Hemp Oil vs CBD Oil: What’s the Difference?

From coffee shops to yoga studios, CBD oil is becoming an alternative medicine craze. But before you take a sip of that CBD-infused latte, you should know exactly what you’re getting into.

CBD oil may come from the hemp plant, but it’s not the same as hemp oil. Confused? So are we. To clear up the difference between hemp oil vs CBD oil, we asked our experts to weigh in.

Hemp Oil vs CBD Oil

Let’s start with the basics. Hemp and marijuana are both part of the cannabis sativa plant family, but they are not one in the same. Hemp plants contain very little THC (tetrahydrocannabinol), the main psychoactive component of marijuana (1). Hemp is rich in CBD (cannabidiol), a compound that provides therapeutic benefits without the “high.”

CBD oil is extracted from the flowers, leaves, and stalks of industrial hemp plants, while hemp seed oil is derived strictly from the seeds. Hemp seed oil contains very little to no traces of THC or CBD.

There are many health benefits associated with hemp seed oil, but it does not share the same effects of CBD. In addition to being used as a culinary oil and dietary supplement, hemp seed oil can also be found in skincare and beauty products. On product labels, you’ll often see this versatile ingredient go simply by “hemp oil” or “cannabis sativa seed oil,” hence some confusion surrounding hemp-derived CBD oil and hemp seed oil.

So what exactly is hemp seed oil really bringing to the table? For starters, it’s rich in omega-6 and omega-3 essential fatty acids and is a good source of protein, says Dr. Jeremy Wolf, a naturopathic doctor and lead health advisor at LuckyVitamin. Hemp seed oil also contains a variety of vitamins and minerals, including vitamin E, phosphorus, magnesium, calcium, iron, and zinc.

Though hemp seed oil packs a nutritional punch and has immune-boosting properties, it’s not going to help alleviate pain or ease anxiety like CBD oil promises to do (more on that next).

Benefits of CBD Oil

CBD oil in the correct quantities can provide a number of health benefits. Studies have shown that CBD may help relieve pain, decrease inflammation, reduce anxiety, and treat neurological disorders like epilepsy (2).

CBD can be taken many different ways depending on your ailment, including by inhalation, orally or topically. For instance, CBD salves are often recommended for people who suffer from rheumatoid arthritis or muscle pain (2, 3). For conditions such as epilepsy, anxiety, insomnia, and schizophrenia, CBD may be taken orally in capsule, liquid, and tincture forms, or inhaled through a vape device.

How to Choose CBD Oil Products

If you’re seeking the medical benefits of CBD, what should you look for when choosing a product to ensure it’s the real deal? A good first step is to identify the source of the CBD and the practices the brand is using to grow the hemp plant, extract the CBD, and create the product.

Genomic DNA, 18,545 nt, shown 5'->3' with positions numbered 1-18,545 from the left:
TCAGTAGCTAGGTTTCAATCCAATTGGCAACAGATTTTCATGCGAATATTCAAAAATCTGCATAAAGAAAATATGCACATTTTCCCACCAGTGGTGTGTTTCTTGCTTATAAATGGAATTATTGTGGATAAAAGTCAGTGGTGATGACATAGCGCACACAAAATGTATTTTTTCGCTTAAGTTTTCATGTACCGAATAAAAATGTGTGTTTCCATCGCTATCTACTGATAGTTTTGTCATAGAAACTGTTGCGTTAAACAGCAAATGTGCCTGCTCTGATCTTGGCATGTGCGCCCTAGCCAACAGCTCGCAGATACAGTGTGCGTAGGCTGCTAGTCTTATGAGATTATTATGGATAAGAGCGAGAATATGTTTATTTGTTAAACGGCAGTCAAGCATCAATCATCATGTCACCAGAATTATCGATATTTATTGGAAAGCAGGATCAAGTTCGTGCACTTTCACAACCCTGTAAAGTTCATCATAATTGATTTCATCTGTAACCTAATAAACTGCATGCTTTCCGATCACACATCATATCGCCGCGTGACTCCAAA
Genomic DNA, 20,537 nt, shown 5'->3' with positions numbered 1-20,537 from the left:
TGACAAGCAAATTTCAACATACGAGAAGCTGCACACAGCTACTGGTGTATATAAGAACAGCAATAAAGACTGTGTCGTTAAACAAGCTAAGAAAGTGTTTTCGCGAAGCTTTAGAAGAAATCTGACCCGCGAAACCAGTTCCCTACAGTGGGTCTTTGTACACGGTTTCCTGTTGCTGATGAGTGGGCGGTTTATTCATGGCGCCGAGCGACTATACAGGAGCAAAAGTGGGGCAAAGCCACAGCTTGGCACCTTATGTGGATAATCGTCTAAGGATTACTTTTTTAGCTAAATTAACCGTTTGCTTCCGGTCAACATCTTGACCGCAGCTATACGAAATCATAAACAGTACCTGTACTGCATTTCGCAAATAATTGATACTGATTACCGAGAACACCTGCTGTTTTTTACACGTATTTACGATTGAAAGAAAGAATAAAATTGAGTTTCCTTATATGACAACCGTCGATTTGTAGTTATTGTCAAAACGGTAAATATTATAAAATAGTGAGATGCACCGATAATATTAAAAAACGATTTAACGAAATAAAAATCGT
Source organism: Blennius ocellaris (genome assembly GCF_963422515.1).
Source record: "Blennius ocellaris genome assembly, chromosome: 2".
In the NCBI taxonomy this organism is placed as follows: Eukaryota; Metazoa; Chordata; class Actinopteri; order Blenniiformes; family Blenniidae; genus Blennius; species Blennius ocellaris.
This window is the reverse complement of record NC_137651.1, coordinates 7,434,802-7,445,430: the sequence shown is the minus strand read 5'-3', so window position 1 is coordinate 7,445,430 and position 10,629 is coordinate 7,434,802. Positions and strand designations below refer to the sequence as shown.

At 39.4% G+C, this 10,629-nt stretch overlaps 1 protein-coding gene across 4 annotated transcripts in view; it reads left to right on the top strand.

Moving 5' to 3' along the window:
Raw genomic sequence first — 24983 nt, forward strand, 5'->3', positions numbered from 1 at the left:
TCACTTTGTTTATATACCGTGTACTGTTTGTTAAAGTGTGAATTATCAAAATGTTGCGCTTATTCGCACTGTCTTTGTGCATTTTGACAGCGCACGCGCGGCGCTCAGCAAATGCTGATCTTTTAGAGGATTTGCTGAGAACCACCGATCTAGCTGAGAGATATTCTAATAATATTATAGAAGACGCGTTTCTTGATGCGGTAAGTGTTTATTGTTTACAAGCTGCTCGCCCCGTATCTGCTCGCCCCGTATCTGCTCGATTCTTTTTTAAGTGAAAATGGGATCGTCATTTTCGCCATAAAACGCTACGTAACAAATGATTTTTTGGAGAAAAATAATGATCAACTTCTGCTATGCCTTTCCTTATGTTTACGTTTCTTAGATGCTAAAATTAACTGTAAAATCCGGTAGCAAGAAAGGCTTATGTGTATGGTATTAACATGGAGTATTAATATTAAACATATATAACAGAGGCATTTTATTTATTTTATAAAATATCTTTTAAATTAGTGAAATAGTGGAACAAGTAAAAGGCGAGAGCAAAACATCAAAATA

“Do your research on what the brand is and where they are actually sourcing their material from,” cautions Tyler Dautrich, one of the founders of Green House Ventures, an investment and venture development firm for the cannabis and hemp industry. Many CBD products are white-labeled, meaning they are produced by one company and rebranded by another as their own, he explains.

Unfortunately, quality control is an issue with CBD products. In 2016, the FDA purchased and tested 24 products labeled as hemp or CBD and found that a majority of the products were mislabeled (4), Wolf cites.

Commercial production of hemp was only recently legalized in the United States with the passage of the 2018 Farm Bill. Since the industry is so new within the country, laws have not been put in place to ensure customers are getting the correct amount of CBD advertised.

“Since hemp-derived CBD is no longer on the controlled substance list and there are no regulations around it, everyone is coming out with a CBD line right now,” Dautrich says. “Because there’s no governance over that, there’s no quality control.”

When choosing a CBD product, “look for organic-grown hemp whenever possible and know the laws and legislation in your area,” Wolf advises. “Make sure the products have very minimal amounts of THC. True commercial-grade hemp should always contain less than 0.3 percent of THC.”

Looking up reviews on CBD products is also a good way to get first-hand accounts of how each individual product works.

CBD Oil Side Effects

While some people tout CBD oil as a wonder drug, it’s important to keep in mind that it’s not a magic cure-all, Dautrich says. “It’s not a one-size-fits all product,” he says. “There are high-quality products and poor-quality products. There’s a lack of education in that market right now. Individuals think, ‘If it has CBD in it, it’s automatically good for me.’”

The effectiveness of CBD oil depends on the quality of the product and the specific symptoms of the user. “CBD may not be the best option for some patients because it doesn’t help relieve their symptoms or has adverse effects,” Dautrich says.

As with any new supplement, people should talk to their health care provider before using CBD oil. “It may interact with several medications,” Wolf cautions. Common side effects reported include dry mouth, hunger, changes in appetite, fatigue, diarrhea, and drowsiness, he adds.

 

Are you interested in products that contain CBD? Let us know in the comments!

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